We found that the level of VWF antigen in the supernatant of HEK-293 cells expressing WT-VWF increased by 2.28-fold after phorbol 12-myristate-13-acetate (PMA) stimulation. However, cells expressing four mutations exhibited no significant changes in VWF antigen secretion upon PMA stimulation (Additional file 5: Figure S4).

By immunofluorescent staining of VWF proteins (Fig. 2a), we found that VWF formed green granules in cells. Only 37.8 ± 9.3 % WT-VWF was observed in the endoplasmic reticulum (ER), while 74.8 ± 2.5 % Gly39Arg, 84.6 ± 3.8 % Asp141Asn, 69.2 ± 3.6 % Lys157Glu, and 74.3 ± 1.8 % Cys379Gly mutants were detected in the ER (Fig. 2b). In the cell lysates, the bands of pro-VWF were predominant, and mature VWF was hardly detectable in the cells expressing Gly39Arg, Asp141Asn, Lys157Glu, and Cys379Gly, compared to that of WT-VWF (Fig. 2c). These results indicate that the mutant VWF are retained in the ER and fail to be transported to the Golgi, resulting in the decreased VWF secretion.

Fig. 2
figure 2

Mutant VWF is retained in the ER. a HEK293 cells were transfected with plasmids expressing WT or mutant VWF and then stained for VWF (green channel, left panel). PDsRed2-ER Vector was also co-transfected into cells to delineate the endoplasmic reticulum (middle panel, red). The scale bar is 10 μm. The right panel shows the merged confocal images of the first two panels. b Bar graph represents VWF and the ER overlapping as a percentage of total VWF in cells (n = 3 independent experiments). All values are mean ± SD. ***p < 0.001 compared to WT (one-way ANOVA). c After HEK293 cells were transiently transfected with WT or mutant full-length VWF, cell lysates were reduced and analyzed by Western blotting. The empty vector control is shown in lane 1. The bands of pro-VWF are predominant in the lysates of VWF mutant variants (lanes 2–5). Lane 6 shows both pro-VWF and mature VWF in the lysate of WT, and lane 7 shows only mature VWF in normal plasma

In summary, four mutations in the D1 domain of VWF impair the multimerization of VWF by directly downregulating the oxidoreductase of the propeptide, disrupt the transport of VWF from the ER to the Golgi, and inhibit the basal and regulated secretion of VWF. These defects contribute to the quantitative loss of VWF, leading to the bleeding diathesis of VWD patients.



von Willebrand disease


von Willebrand factor


endoplasmic reticulum


VWF propeptide


proband 1


proband 2


proband 3


normal plasma


wild type


Phorbol 12-myristate-13-acetate


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This work was supported by the Jiangsu Provincial Special Program of Medical Science (BL2012005), Jiangsu Province’s Key Medical Center (ZX201102), Natural Science Foundation of Jiangsu Province (BK20140285), and the Priority Academic Program Development of Jiangsu Higher Education Institutions (PAPD). The authors thank Prof. Lijun Xia, Oklahoma Medical Research Foundation and Prof. Xiaosheng Wu, Mayo Clinic, for critical reading and revisions.

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Correspondence to Changgeng Ruan.

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The authors declare that they have no competing interests.

Authors’ contributions

JY and CR were the principal investigators and took primary responsibility for the paper. ZM, JS, JW, JL, and WO performed the laboratory work for this study. XZ, XB, ZW, and ZY recruited the patients. JY and JW wrote the paper. All authors read and approved the final manuscript.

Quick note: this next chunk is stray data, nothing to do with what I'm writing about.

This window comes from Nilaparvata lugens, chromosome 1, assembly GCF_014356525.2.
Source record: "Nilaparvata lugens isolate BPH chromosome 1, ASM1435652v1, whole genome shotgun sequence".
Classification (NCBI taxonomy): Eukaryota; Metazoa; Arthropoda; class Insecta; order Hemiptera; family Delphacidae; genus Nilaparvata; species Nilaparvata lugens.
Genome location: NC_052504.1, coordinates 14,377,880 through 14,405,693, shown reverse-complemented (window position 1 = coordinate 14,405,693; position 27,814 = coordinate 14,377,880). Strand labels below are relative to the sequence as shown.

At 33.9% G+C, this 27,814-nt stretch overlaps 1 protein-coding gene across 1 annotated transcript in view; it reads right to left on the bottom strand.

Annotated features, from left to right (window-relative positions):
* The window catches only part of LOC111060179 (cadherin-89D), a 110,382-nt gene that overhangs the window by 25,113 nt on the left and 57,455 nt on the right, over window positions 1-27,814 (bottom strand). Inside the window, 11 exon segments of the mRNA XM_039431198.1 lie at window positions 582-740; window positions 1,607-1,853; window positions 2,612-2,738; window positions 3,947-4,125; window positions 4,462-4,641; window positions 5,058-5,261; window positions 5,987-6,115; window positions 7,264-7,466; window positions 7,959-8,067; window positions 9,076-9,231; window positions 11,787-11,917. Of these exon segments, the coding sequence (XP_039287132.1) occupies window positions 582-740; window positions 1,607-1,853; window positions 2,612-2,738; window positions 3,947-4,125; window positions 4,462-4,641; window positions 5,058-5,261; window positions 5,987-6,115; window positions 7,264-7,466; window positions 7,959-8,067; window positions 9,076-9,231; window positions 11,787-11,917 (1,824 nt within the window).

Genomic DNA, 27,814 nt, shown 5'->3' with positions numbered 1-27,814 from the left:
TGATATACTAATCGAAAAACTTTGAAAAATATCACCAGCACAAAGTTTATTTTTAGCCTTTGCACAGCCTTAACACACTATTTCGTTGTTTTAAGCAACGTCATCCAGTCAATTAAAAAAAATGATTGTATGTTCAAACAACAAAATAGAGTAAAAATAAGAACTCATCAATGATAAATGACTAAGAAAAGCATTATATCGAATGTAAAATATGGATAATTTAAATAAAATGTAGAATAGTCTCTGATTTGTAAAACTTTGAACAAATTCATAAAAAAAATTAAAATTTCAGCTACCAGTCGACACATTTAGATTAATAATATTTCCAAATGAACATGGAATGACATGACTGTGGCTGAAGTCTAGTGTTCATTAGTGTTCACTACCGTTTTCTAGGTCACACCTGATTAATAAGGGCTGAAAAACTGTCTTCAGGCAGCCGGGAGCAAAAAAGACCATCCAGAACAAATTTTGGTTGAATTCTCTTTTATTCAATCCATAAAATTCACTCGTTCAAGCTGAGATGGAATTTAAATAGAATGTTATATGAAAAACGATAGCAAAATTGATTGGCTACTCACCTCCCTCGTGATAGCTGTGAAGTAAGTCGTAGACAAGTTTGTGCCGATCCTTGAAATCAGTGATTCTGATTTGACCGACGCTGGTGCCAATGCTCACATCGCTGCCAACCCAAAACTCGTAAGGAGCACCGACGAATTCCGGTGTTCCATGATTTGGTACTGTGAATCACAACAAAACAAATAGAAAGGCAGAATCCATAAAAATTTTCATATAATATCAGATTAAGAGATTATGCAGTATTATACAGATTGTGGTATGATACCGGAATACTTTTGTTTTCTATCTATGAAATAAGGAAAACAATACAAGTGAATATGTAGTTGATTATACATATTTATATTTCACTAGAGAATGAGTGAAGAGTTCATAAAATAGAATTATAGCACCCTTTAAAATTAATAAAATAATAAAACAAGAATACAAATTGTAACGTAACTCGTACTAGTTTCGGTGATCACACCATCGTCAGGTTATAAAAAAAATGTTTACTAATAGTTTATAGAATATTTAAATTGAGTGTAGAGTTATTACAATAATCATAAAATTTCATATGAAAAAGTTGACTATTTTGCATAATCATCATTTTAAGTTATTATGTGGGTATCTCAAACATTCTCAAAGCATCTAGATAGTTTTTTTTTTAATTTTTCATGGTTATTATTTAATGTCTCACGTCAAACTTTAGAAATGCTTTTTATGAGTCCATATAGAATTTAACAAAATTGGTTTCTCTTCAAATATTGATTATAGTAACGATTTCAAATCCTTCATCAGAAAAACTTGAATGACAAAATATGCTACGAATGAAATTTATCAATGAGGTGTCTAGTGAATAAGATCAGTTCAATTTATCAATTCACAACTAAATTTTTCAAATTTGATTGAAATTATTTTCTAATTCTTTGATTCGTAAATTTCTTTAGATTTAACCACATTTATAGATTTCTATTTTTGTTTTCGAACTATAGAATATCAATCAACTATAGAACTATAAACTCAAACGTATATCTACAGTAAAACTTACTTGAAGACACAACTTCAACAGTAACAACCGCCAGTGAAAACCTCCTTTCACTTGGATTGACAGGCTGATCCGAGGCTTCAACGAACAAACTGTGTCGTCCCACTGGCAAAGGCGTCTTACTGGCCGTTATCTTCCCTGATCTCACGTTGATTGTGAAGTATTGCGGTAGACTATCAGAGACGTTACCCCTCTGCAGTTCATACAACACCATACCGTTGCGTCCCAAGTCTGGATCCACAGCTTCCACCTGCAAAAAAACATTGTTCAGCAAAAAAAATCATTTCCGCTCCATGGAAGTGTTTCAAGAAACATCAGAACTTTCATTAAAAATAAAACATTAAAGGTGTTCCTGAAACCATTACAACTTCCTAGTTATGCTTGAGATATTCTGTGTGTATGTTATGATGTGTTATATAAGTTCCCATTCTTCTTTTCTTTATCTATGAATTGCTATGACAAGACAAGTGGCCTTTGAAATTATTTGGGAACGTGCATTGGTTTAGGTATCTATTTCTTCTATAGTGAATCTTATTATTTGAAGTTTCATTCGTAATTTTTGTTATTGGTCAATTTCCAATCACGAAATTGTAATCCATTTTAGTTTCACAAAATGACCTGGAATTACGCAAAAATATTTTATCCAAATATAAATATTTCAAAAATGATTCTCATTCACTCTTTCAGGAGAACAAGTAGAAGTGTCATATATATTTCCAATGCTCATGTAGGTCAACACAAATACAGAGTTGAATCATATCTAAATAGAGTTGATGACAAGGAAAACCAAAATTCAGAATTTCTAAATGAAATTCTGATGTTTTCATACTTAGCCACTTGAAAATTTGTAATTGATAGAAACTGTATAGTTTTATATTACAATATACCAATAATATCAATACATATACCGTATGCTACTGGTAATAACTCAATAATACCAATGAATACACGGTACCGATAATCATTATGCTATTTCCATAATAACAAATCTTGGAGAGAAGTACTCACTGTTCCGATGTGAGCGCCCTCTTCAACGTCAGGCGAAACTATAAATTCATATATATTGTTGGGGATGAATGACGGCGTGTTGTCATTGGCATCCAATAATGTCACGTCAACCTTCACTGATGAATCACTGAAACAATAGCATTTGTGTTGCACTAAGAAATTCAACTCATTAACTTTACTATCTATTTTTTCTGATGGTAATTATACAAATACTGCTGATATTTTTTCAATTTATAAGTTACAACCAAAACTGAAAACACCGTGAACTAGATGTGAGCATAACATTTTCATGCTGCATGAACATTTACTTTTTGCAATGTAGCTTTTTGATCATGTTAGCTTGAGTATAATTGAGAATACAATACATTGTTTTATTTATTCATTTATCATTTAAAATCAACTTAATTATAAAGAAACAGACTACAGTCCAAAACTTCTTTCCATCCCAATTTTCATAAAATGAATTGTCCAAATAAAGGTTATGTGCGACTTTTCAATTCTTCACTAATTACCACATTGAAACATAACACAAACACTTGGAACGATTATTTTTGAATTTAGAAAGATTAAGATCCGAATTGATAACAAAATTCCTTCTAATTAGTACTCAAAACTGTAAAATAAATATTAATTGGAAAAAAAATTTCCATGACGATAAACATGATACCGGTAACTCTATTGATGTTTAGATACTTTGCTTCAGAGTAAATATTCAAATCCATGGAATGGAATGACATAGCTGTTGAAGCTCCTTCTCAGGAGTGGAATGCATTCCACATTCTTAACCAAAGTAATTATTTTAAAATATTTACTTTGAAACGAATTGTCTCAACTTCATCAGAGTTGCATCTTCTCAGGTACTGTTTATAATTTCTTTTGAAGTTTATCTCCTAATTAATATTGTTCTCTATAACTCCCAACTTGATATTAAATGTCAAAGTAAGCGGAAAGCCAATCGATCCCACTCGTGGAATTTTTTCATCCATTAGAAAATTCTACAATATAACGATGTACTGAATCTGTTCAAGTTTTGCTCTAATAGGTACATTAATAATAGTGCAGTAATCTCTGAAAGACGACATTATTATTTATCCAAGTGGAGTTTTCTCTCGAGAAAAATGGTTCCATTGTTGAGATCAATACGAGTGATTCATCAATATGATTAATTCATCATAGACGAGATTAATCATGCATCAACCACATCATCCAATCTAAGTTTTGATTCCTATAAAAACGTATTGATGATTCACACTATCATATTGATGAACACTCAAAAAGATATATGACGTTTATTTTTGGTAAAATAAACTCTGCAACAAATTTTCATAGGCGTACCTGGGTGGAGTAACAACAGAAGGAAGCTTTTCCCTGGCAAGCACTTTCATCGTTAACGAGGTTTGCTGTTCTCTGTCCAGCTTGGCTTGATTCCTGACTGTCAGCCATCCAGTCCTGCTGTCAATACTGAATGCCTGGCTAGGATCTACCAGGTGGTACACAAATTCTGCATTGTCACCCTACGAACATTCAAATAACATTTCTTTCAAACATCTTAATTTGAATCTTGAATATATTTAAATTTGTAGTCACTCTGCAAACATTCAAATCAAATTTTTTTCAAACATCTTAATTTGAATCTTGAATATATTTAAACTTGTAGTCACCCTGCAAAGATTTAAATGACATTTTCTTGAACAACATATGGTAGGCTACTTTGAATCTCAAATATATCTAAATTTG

Additional files

Additional file 1:

Supplementary data. Detailed methods and materials are shown.

Additional file 2: Figure S1.

Plasma VWF multimers in three unrelated VWD patients and their family members. (A) Plasma samples were assessed by 1.3 % SDS-agarose gel electrophoresis and Western blotting, and the image was taken after exposure for 3 min. Normal plasma (NP) was shown in lane 4, 7 and 10 as a positive control. VWF multimer structures were absent in lane 1 (P1) and lane 5 (P2), while P3 and P3B presented very light multimer bands. (B) The image was taken after 6-minute exposure. VWF multimer patterns of P3 and P3B were normal while those of P1 and P2 were still absent. (C) Schematic diagram of VWF. Arrows indicate the locations of four mutations in the D1 domain on the whole pro-VWF.

Additional file 3: Figure S2.

Restored VWF multimerization of co-expression of mutant and WT-VWF. HEK293 cells were transiently transfected by WT and mutant full-length VWF plasmid in ratio of 1:1. VWF multimers present normal pattern in all co-expression of mutant and WT-VWF, compared to that observed with WT-VWF.

Additional file 4: Figure S3.

Decreased basal secretion of mutant rVWF. HEK293 cells were transiently transfected by equal WT or mutant full-length VWF plasmid in single transfection. In co-transfection, two plasmids were transfected in ratio of 1:1, and added up to the equivalent plasmid of single transfection. VWF levels were determined in conditioned media and cell lysates from HEK293 cells transfected with single expressing vector or co-expressing vectors in duplicate. Each bar represents the average values of three separate transfections. VWF levels were measured by ELISA and are shown as percentages relative to WT-VWF in media or lysates. The left side of the short vertical line represents single-transfections while the right side represents co-transfections.

Additional file 5: Figure S4.

Decreased regulated secretion of mutant rVWF. Forty-eight hours post-transfection, HEK293 cells were rinsed and changed to release media with or without PMA (control). After further 60 min incubation, VWF levels were determined by ELISA in the release media and cell lysates. Each bar represents VWF secretion in the medium as a percentage of total VWF (medium plus lysate). Error bars indicate standard deviation of triplicate samples. The numbers above the bars indicate the fold increase of stimulated release compared with the control samples.

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Yin, J., Ma, Z., Su, J. et al. Mutations in the D1 domain of von Willebrand factor impair their propeptide-dependent multimerization, intracellular trafficking and secretion. J Hematol Oncol 8, 73 (2015).